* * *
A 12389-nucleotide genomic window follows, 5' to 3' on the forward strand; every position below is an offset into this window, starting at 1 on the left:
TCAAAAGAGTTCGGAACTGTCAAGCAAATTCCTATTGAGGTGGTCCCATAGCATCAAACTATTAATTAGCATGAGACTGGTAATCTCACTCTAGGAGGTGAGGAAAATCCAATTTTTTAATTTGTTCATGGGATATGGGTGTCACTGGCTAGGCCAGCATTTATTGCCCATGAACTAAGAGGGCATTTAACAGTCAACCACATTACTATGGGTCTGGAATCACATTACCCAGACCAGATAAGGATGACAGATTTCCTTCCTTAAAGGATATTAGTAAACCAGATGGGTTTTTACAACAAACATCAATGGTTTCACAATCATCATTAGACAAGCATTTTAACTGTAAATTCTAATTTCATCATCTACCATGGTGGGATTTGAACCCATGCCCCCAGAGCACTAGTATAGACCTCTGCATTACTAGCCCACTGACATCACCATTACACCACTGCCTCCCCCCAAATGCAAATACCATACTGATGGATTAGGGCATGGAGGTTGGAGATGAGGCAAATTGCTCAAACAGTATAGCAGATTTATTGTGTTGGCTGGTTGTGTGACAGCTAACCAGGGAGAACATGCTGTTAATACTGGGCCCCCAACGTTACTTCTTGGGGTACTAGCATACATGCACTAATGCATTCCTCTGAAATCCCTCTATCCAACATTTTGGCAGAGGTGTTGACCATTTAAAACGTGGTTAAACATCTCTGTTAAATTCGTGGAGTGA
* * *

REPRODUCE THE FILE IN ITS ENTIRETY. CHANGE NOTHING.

A 12389-nucleotide genomic window follows, 5' to 3' on the forward strand; every position below is an offset into this window, starting at 1 on the left:
TCAAAAGAGTTCGGAACTGTCAAGCAAATTCCTATTGAGGTGGTCCCATAGCATCAAACTATTAATTAGCATGAGACTGGTAATCTCACTCTAGGAGGTGAGGAAAATCCAATTTTTTAATTTGTTCATGGGATATGGGTGTCACTGGCTAGGCCAGCATTTATTGCCCATGAACTAAGAGGGCATTTAACAGTCAACCACATTACTATGGGTCTGGAATCACATTACCCAGACCAGATAAGGATGACAGATTTCCTTCCTTAAAGGATATTAGTAAACCAGATGGGTTTTTACAACAAACATCAATGGTTTCACAATCATCATTAGACAAGCATTTTAACTGTAAATTCTAATTTCATCATCTACCATGGTGGGATTTGAACCCATGCCCCCAGAGCACTAGTATAGACCTCTGCATTACTAGCCCACTGACATCACCATTACACCACTGCCTCCCCCCAAATGCAAATACCATACTGATGGATTAGGGCATGGAGGTTGGAGATGAGGCAAATTGCTCAAACAGTATAGCAGATTTATTGTGTTGGCTGGTTGTGTGACAGCTAACCAGGGAGAACATGCTGTTAATACTGGGCCCCCAACGTTACTTCTTGGGGTACTAGCATACATGCACTAATGCATTCCTCTGAAATCCCTCTATCCAACATTTTGGCAGAGGTGTTGACCATTTAAAACGTGGTTAAACATCTCTGTTAAATTCGTGGAGTGA